The final chapter is “Attention to Details: Imagination, Attention, and Epistemic Significance,” by Eric Peterson. Peterson agrees that for imagination to have epistemic import, it must be constrained. But this is not enough: we must also pay attention to the right things, in imagination. Peterson understands attention as a (voluntary or involuntary) mental phenomenon or mode of consciousness “whose role is to selectively focus on a certain content/phenomenon” (p. 220). To pay attention is to have one thing in the “center” of our conscious experience, relegating the rest to the periphery.

To show that attention is epistemically important for imagination, Peterson first shows that it is important for perception. To be epistemically successful in perceiving, we need to perceive the right things, or we’ll miss what matters. Attention lets us fix the content of perception by attributing properties to objects. In attending to something, we center its redness, or its roundness, etc. This role for attention is a condition for the possibility of having beliefs with perceptual content. Another role for attention is in making determinable objects determinate. This is important because while we can make justified claims about determinable objects, we can make more (and possibly more justified) claims about determinate objects. Finally, when something is centered in our attention, it becomes accessible as a possible reason for belief or action. In the video below, the person in the gorilla suit is not centered, so it is not part of our perceptual content, is not determinate, and is not available as a reason for action or belief.

Thus, attention is epistemically relevant for knowledge via perception. And if attention is generally relevant, then we should expect it to be relevant for imagination as well. If this is right, to execute a TE well, we must attend to the right things. In performing the Mary the colour scientist TE, we should focus on her knowledge of colour vision and her experience as she sees colours for the first time, rather than irrelevant things. Without the right attention, we don’t form the right beliefs about the described situation, we don’t make the right things determinate, and we don’t get access to the aspects of the situation that would justify our belief in the conclusion of the TE. Indeed, it’s possible that when different philosophers provide different interpretations of what we learn from this (or any) TE, it is because there are differences in what they attend to.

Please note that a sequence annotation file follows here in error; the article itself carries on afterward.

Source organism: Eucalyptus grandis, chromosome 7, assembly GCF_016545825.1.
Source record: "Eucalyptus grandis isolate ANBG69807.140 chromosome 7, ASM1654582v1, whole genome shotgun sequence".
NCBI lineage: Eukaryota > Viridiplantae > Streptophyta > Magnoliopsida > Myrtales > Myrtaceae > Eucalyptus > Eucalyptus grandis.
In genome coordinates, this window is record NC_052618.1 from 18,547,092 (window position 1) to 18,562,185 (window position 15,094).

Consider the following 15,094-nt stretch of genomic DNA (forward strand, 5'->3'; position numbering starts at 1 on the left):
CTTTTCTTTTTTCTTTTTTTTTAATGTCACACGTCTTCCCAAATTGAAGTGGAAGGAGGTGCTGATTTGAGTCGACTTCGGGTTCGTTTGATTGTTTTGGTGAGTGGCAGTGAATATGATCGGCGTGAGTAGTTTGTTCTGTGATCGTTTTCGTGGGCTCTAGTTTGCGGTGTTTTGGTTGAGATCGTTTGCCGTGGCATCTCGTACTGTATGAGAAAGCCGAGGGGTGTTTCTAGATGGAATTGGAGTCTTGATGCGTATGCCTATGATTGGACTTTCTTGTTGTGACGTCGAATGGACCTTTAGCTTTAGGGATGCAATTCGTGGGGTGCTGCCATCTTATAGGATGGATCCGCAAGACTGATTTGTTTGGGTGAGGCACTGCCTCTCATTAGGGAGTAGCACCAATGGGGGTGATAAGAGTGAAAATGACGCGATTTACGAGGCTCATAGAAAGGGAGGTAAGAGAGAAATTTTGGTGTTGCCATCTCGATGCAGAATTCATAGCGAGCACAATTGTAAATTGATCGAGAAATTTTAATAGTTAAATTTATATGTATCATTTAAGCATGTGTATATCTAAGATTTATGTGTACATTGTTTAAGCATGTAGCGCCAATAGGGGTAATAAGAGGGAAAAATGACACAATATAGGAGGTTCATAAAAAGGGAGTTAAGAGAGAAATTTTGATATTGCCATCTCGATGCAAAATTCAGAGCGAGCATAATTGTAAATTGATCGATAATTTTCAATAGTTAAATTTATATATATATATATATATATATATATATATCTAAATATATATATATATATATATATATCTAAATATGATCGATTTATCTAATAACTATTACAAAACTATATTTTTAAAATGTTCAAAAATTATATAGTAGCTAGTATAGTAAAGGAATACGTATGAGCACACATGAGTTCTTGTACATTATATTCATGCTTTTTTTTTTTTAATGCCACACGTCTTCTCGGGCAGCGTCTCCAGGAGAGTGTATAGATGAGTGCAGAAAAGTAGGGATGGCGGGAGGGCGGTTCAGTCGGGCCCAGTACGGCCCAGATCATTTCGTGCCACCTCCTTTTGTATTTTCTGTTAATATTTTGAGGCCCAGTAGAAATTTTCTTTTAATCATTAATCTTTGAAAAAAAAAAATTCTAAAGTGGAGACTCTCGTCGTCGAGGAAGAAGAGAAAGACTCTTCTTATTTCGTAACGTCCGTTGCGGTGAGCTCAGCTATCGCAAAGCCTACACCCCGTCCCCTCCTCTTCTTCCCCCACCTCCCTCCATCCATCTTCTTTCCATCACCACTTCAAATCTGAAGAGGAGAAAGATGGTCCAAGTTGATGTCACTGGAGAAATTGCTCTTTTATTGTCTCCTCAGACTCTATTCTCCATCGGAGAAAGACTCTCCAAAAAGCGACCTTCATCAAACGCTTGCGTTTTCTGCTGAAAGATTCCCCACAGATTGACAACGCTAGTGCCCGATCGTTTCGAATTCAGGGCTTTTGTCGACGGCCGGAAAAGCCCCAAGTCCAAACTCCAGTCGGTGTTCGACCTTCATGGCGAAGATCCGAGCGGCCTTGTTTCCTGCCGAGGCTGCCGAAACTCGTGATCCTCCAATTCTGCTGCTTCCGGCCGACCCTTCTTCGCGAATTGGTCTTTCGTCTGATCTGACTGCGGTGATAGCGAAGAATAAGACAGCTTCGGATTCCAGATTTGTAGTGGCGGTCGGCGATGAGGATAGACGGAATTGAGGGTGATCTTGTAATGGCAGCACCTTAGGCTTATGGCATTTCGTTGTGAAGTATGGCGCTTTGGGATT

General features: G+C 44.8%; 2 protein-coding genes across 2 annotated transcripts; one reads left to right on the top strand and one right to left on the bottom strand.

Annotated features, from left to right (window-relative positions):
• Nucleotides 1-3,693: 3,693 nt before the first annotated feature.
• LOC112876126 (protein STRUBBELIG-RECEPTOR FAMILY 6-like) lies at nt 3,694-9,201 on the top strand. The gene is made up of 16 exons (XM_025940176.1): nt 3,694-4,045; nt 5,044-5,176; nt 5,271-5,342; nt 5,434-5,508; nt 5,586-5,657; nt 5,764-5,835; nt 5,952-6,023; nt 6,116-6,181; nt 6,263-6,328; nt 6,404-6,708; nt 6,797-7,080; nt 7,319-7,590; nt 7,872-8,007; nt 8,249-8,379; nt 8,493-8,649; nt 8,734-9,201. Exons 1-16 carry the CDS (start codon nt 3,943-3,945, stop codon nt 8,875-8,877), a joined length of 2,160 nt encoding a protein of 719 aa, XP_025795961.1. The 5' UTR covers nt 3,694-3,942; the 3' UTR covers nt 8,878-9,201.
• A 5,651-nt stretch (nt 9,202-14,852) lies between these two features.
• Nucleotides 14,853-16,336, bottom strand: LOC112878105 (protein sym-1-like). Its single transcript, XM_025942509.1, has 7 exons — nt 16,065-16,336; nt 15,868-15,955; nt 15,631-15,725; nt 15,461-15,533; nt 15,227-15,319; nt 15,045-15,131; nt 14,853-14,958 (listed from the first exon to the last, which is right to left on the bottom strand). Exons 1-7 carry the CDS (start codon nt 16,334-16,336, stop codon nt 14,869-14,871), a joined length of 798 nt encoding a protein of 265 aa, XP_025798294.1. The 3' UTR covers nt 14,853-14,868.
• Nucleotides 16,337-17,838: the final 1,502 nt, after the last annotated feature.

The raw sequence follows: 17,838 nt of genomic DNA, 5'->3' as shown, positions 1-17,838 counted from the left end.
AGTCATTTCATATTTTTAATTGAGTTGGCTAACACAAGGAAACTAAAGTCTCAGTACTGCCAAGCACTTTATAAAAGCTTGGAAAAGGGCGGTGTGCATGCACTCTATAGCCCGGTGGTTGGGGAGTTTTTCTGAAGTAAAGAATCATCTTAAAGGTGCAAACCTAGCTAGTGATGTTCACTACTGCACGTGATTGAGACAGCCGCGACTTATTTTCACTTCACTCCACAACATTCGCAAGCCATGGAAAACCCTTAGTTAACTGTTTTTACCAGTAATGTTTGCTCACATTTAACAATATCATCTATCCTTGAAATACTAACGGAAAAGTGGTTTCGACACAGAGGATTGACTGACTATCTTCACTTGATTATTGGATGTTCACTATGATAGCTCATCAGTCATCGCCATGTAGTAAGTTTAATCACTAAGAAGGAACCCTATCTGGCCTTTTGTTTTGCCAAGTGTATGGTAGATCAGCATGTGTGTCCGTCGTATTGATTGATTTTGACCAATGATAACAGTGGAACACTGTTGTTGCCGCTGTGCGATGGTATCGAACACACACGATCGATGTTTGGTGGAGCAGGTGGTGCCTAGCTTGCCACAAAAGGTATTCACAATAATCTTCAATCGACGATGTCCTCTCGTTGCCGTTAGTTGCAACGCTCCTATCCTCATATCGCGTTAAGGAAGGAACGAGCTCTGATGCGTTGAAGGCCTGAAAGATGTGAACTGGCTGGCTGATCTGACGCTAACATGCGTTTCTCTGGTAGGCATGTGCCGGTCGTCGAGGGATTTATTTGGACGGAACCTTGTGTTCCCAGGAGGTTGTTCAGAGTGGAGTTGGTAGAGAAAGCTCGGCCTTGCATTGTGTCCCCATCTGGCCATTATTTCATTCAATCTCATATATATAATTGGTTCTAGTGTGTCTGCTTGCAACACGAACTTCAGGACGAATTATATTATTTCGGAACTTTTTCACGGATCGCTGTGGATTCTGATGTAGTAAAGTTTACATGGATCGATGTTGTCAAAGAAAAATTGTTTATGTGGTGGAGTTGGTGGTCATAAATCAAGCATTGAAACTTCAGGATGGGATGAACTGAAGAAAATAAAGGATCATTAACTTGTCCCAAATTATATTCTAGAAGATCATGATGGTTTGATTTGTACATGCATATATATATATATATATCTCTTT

I think Peterson is right that attention is relevant for the epistemology of imagination, though I’m not sure this insight can’t be captured by those who focus on constraints. Afterall, we could understand Peterson’s chapter as drawing our attention to one more important kind of constraint on good reasoning, namely, that we should pay attention to the right things.

I also wonder whether everyone, should always pay attention to the same things when performing a particular TE. Couldn’t it be that sometimes it’s epistemically better not to pay attention, or to pay attention to different things? I think this is especially plausible if we define “epistemically better” as “having better epistemic consequences.” For example, Einstein’s clock in the box TE was about a way to violate Heisenberg’s uncertainty relation. But Bohr didn’t limit his attention to the possibility that Einstein emphasized. Instead, he focused intently on the details of the measurement apparatus that Einstein alluded to in the TE. Nevertheless, this was the right thing to do. This raises interesting questions: what are the “right” things to pay attention to in a TE, and how could we know? Doesn’t the “experimental” nature of TEs require extra leeway in how we interact with them in our imaginations?